Kerrl was the only Minister with an explicit commitment to reach a synthesis between Nazism and Christianity. Much to the ire of leading Nazis, Kerrl maintained that Christianity provided an essential foundation for Nazi ideology and that the two forces had to be reconciled. In the short term, at least, it appears that Hitler hoped to recover the initiative in the Church Struggle by returning to the official NSDAP policy of neutrality. The available documents suggest that Hitler temporized between two approaches to the question of the Churches. On the one hand, the predominant radical elements in the Party wanted to reduce clerical influence in German society as quickly as possible—and by force if necessary. On the other hand, Hitler clearly had much to gain from any possible peaceful settlement whereby the Churches would give at least implicit recognition to the supremacy of Nazi ideology in the public realm and restrict themselves solely to their internal affairs. In 1935 Kerrl scored some initial successes in reconciling the differing parties in the Church Struggle. However, by the second half of 1936, his position was clearly undermined by NSDAP hostility, and by the refusal of the churches to work with a government body which they regarded as a captive or stooge of the Nazi Party. Hitler gradually adopted a more uncompromising and intolerant stance, probably under the growing influence of ideologues such as Bormann, Rosenberg and Himmler, who were loath to entertain any idea of the new Germany having a Christian foundation even in a token form.[7]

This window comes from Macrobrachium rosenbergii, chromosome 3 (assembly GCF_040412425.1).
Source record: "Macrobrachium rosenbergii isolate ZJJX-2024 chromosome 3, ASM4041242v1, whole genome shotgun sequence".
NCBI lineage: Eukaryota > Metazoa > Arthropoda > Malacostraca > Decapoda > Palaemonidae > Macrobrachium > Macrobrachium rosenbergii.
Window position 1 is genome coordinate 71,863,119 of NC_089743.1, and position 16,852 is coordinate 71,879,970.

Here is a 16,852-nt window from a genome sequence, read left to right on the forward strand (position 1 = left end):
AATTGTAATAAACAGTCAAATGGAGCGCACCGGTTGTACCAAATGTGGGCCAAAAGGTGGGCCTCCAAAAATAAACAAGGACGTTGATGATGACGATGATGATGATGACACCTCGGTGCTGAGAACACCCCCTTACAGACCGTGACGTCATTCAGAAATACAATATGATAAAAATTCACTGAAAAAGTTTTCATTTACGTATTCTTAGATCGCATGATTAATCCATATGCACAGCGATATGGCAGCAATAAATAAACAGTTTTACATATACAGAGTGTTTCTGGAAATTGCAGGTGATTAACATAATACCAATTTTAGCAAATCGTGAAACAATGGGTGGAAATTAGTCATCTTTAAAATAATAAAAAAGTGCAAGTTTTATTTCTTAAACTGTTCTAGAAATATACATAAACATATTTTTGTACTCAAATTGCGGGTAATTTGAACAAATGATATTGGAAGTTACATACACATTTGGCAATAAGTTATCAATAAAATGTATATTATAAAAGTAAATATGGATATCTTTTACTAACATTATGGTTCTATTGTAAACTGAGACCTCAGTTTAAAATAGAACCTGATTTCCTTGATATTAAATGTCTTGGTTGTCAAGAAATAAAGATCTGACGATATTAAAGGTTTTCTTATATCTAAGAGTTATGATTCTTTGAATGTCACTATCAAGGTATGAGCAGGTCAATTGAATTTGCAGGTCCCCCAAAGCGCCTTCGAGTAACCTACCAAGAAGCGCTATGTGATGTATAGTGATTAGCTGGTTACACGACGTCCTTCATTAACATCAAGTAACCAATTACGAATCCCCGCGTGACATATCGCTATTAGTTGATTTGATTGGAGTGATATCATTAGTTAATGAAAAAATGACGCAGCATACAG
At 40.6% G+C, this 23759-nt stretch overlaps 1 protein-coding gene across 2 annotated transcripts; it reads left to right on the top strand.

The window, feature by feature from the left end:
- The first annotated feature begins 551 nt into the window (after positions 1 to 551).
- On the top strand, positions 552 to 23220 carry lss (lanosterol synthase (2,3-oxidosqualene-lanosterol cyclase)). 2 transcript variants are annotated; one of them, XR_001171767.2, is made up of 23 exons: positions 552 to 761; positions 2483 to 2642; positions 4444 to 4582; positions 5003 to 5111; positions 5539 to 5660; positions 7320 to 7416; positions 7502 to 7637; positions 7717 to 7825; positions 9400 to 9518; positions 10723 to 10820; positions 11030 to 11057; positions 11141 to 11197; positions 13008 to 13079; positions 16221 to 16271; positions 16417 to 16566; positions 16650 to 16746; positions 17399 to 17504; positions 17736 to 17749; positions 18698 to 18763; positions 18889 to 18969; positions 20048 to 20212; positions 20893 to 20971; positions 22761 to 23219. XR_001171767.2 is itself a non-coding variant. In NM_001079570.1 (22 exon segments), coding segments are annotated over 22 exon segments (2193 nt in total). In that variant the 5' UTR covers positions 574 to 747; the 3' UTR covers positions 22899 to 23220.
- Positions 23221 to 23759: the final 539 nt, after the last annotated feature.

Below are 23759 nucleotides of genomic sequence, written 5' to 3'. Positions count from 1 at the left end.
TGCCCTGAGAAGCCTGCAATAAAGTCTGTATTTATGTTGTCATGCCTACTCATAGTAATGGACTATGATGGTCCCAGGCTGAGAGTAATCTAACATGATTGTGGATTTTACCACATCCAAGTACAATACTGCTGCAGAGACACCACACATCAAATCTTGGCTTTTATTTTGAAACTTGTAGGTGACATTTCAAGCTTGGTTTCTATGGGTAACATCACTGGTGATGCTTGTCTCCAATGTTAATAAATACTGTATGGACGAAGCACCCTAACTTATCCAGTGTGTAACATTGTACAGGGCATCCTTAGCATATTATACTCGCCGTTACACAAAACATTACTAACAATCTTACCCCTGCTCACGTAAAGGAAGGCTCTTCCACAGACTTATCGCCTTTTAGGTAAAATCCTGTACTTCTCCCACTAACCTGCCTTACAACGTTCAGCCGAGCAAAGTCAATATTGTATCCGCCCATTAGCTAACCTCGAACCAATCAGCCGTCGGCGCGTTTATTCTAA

Increasingly marginalized by Hitler, who did not even grant him a personal conversation,[citation needed] Kerrl became desperate and embittered.[citation needed] A completely powerless minister, he died in office on 14 December 1941, aged 54. He was succeeded by Hermann Muhs.